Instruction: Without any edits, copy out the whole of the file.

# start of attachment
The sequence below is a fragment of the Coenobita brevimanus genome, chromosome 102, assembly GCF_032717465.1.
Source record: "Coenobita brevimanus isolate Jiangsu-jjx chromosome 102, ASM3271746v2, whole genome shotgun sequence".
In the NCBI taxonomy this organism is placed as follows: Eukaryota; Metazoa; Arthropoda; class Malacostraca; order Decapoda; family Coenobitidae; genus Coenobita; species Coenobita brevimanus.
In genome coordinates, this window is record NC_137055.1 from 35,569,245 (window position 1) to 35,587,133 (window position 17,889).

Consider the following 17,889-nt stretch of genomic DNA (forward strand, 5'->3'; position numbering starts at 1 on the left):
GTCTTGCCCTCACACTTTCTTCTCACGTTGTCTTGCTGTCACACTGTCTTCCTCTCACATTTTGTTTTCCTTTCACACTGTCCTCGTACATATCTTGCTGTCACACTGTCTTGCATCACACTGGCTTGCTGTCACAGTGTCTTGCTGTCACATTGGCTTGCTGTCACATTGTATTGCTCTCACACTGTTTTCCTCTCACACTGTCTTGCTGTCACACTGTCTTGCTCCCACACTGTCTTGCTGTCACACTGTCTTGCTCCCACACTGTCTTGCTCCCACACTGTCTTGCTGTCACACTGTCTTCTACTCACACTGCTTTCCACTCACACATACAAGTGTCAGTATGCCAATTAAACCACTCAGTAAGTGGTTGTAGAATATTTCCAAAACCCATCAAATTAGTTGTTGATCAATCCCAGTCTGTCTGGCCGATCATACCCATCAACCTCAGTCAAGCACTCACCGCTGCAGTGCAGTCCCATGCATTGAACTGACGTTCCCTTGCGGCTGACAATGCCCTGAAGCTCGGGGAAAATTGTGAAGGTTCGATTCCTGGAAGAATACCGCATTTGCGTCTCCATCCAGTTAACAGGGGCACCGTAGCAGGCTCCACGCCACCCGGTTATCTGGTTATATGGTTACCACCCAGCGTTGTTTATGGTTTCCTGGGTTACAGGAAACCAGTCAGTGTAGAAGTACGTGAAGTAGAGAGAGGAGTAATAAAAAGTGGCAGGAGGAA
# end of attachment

The sequence below is a fragment of the Coenobita brevimanus genome, chromosome 102, assembly GCF_032717465.1.
Source record: "Coenobita brevimanus isolate Jiangsu-jjx chromosome 102, ASM3271746v2, whole genome shotgun sequence".
In the NCBI taxonomy this organism is placed as follows: Eukaryota; Metazoa; Arthropoda; class Malacostraca; order Decapoda; family Coenobitidae; genus Coenobita; species Coenobita brevimanus.
In genome coordinates, this window is record NC_137055.1 from 35,569,245 (window position 1) to 35,587,133 (window position 17,889).

Consider the following 17,889-nt stretch of genomic DNA (forward strand, 5'->3'; position numbering starts at 1 on the left):
GTCTTGCCCTCACACTTTCTTCTCACGTTGTCTTGCTGTCACACTGTCTTCCTCTCACATTTTGTTTTCCTTTCACACTGTCCTCGTACATATCTTGCTGTCACACTGTCTTGCATCACACTGGCTTGCTGTCACAGTGTCTTGCTGTCACATTGGCTTGCTGTCACATTGTATTGCTCTCACACTGTTTTCCTCTCACACTGTCTTGCTGTCACACTGTCTTGCTCCCACACTGTCTTGCTGTCACACTGTCTTGCTCCCACACTGTCTTGCTCCCACACTGTCTTGCTGTCACACTGTCTTCTACTCACACTGCTTTCCACTCACACATACAAGTGTCAGTATGCCAATTAAACCACTCAGTAAGTGGTTGTAGAATATTTCCAAAACCCATCAAATTAGTTGTTGATCAATCCCAGTCTGTCTGGCCGATCATACCCATCAACCTCAGTCAAGCACTCACCGCTGCAGTGCAGTCCCATGCATTGAACTGACGTTCCCTTGCGGCTGACAATGCCCTGAAGCTCGGGGAAAATTGTGAAGGTTCGATTCCTGGAAGAATACCGCATTTGCGTCTCCATCCAGTTAACAGGGGCACCGTAGCAGGCTCCACGCCACCCGGTTATCTGGTTATATGGTTACCACCCAGCGTTGTTTATGGTTTCCTGGGTTACAGGAAACCAGTCAGTGTAGAAGTACGTGAAGTAGAGAGAGGAGTAATAAAAAGTGGCAGGAGGAA